April 25, 2018
The Vincent Price Art Museum and the Vincent Price Art Museum Foundation express our deep sympathies and sincere condolences to the family and friends of Laura Aguilar, as well as to the countless individuals who have been touched by her work. Her intimate and compelling photographs and video works have left a profound impact on Los Angeles and the world at large.
Born and raised in the San Gabriel Valley, Aguilar studied photography at East Los Angeles College and exhibited her work extensively for more than thirty years. Her photographs, produced nearly exclusively in black-and-white, span portraits of friends, artists, activists, and educators across Los Angeles, document queer communities of color, and feature the artist herself as both a political subject and compositional object.
Beginning in the mid-1990s, Aguilar began experimenting with nude self-portraiture. As an artist, she was moving toward a place of greater self-acceptance, challenging limiting beliefs of her own self-image. Aguilar produced powerful images of her body in nature set against desert landscapes and rock formations. “In these images I see tenderness and those moments of contentment and stillness,” she said. “I can feel the sun, even though I am in my house, and indoors. I can feel the warmth of the sun, and I crave being outdoors again.”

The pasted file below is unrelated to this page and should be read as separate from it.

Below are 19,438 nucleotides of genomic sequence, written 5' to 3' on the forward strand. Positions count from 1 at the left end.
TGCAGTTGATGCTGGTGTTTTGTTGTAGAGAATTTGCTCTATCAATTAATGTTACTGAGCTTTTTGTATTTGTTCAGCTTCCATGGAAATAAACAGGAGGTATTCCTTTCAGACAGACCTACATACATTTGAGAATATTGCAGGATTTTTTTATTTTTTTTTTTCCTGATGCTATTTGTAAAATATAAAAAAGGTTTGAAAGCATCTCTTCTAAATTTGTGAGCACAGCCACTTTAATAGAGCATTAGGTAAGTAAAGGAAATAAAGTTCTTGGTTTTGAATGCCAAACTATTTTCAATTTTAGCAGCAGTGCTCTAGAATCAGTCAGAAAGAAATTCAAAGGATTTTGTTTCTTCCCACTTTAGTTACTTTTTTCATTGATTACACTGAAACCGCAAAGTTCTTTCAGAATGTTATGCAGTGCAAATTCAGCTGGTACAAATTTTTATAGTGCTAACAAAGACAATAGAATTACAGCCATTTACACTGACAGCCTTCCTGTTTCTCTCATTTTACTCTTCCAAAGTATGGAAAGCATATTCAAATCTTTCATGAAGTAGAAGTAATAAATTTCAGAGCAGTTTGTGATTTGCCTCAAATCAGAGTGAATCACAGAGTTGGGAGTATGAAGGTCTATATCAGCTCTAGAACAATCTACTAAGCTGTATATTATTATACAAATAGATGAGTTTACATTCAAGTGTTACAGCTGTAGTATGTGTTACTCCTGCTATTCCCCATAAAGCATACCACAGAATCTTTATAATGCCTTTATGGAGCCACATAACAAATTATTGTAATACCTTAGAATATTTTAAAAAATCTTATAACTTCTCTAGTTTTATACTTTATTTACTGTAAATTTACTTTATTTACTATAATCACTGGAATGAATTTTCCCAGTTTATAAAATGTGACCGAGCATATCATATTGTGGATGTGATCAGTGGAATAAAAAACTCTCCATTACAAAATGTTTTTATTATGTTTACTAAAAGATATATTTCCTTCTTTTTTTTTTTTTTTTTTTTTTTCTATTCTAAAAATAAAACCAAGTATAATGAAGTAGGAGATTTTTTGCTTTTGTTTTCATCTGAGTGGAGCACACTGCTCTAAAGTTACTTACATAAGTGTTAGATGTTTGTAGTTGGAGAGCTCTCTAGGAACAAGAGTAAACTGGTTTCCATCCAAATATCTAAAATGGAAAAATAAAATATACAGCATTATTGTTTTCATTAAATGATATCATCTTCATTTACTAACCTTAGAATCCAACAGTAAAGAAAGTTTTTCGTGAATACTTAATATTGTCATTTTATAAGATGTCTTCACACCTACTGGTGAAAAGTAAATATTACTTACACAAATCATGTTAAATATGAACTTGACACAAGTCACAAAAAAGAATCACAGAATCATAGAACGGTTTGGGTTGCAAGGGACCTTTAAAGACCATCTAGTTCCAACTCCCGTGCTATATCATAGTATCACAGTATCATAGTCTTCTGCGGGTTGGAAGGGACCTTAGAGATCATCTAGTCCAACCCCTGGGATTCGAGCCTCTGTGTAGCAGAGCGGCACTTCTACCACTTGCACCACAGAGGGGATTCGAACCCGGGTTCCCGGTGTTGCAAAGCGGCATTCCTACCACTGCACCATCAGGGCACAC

Laura Aguilar’s bravery as an individual was manifested in the works she produced. During her retrospective exhibition Show and Tell at the Vincent Price Art Museum in fall 2017 in partnership with UCLA Chicano Studies Research Center, we could see the tremendous importance of her image-making for communities near and far. We will continue to be inspired by the legacy of her work, and know that she lives on through her magnificent photography.
Top image: Laura Aguilar, photograph by Sybil Venegas
Bottom image: Laura Aguilar and friends at the opening of Show and Tell at the Vincent Price Art Museum, photograph by Monica Orozco